So how do you think this story ends given that Charlie Baker is “For me, it’s always been about people”?  Do you suppose he saw the horrors and vowed to fix the problem by fully funding our mental health facilities.  Would he spend the money to give these patients better conditions in the hospital’s where they desperately needed better treatment?  If you have been around long enough, did you read the news stories published after 1991 how the Massachusetts mental health facilities became a model of humane treatment that the world has gladly followed?  Maybe you can search the archives of The Boston Globe for those stories.  I certainly don’t remember them  when I was living in Massachusetts from 1976 to 1994.

I won’t keep you in suspense any longer. Here is what yesterday’s article had to say.

Soon after, a special state commission recommended closing nine of the state’s most antiquated institutions, including Danvers and two other hospitals for mentally ill patients, and moving much of that care to the community. It was Baker’s job to get it done. His strategy involved a first-in-the-nation use of a for-profit company with power to approve or deny treatments for low-income mental health patients.

Baker’s blueprint saved Massachusetts millions of dollars at a time when the state was staring at a nearly $2 billion deficit, but it left thousands of mental health patients often waiting weeks for treatments. The controversial approach became his template for rescuing financially ailing Harvard Pilgrim Health Care a decade later.

The aftershocks of both initiatives are still being felt as the now 57-year-old Republican runs for governor, and those experiences, say Baker supporters and critics, provide a window into how he might handle similarly fraught and costly issues if elected.

Here are some more carefully chosen words from the article.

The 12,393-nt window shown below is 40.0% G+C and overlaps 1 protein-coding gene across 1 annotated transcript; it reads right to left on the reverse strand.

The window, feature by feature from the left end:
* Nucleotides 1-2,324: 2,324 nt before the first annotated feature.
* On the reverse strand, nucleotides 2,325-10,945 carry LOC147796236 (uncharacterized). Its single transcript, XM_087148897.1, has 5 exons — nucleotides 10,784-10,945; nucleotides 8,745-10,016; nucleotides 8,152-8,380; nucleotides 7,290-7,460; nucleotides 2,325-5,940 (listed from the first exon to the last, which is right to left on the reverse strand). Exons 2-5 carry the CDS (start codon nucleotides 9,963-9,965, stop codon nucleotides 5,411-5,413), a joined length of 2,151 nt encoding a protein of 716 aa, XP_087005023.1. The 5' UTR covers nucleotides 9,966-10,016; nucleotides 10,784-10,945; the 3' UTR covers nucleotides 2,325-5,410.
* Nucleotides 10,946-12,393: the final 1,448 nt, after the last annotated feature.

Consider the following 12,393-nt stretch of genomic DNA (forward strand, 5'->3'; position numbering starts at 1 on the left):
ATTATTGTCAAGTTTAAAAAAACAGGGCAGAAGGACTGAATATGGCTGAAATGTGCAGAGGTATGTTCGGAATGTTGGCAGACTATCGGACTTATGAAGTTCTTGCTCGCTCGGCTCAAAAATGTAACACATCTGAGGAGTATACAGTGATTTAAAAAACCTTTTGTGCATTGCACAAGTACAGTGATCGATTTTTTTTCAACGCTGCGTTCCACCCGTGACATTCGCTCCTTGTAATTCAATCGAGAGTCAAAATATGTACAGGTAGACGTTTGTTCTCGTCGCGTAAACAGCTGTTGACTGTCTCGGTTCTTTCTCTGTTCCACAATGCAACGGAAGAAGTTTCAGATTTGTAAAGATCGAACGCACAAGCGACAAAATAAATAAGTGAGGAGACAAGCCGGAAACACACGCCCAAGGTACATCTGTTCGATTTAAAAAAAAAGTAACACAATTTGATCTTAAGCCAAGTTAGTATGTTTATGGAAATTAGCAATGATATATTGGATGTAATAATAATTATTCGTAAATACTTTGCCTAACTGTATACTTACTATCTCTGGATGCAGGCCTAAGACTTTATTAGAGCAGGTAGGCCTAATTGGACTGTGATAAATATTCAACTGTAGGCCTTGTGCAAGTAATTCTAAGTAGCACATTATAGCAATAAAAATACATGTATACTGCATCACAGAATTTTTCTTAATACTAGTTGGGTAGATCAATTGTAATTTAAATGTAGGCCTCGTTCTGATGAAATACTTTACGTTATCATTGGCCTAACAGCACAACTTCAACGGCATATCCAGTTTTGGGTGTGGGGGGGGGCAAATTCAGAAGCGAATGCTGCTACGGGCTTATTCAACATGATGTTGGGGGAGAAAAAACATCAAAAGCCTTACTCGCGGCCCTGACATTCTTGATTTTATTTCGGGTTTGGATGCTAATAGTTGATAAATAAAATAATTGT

Over the next several years, suicide rates among mental health patients who had received state services soared. That prompted a blistering 1997 report from a legislative panel that criticized the Weld administration for lax monitoring of patients and failing to investigate their deaths in a timely way.

Two years later, a Brandeis University study gave the state high marks for innovative community-based mental health programs launched during the 1990s, but found too many patients waiting for services. The researchers also found that claims were paid more quickly, the state reaped savings, and some health care providers felt that Massachusetts’ long-fragmented mental health services were better coordinated.

As we have been finding out in the run-up and aftermath to the adoption of Obama’s ACA, the US has some of the finest medical care for those who can get it.  For those people who can’t get it, the system sucks.  Brandeis University showed that if you take off your eyeglasses and squint just right, you can find a lot of merit in our current system.  The people who committed suicide aren’t around to tell you about what you missed.

Here, let me pile on some more with tis excerpt from  the article.

After Baker left state government and became chief executive at Harvard Pilgrim Health Care in 1999, he continued to champion privatizing mental health services. With Harvard Pilgrim teetering on bankruptcy in 2000, Baker clamped down on mental health costs by bringing in ValueOptions — the same for-profit company that managed those services in the state’s Medicaid program.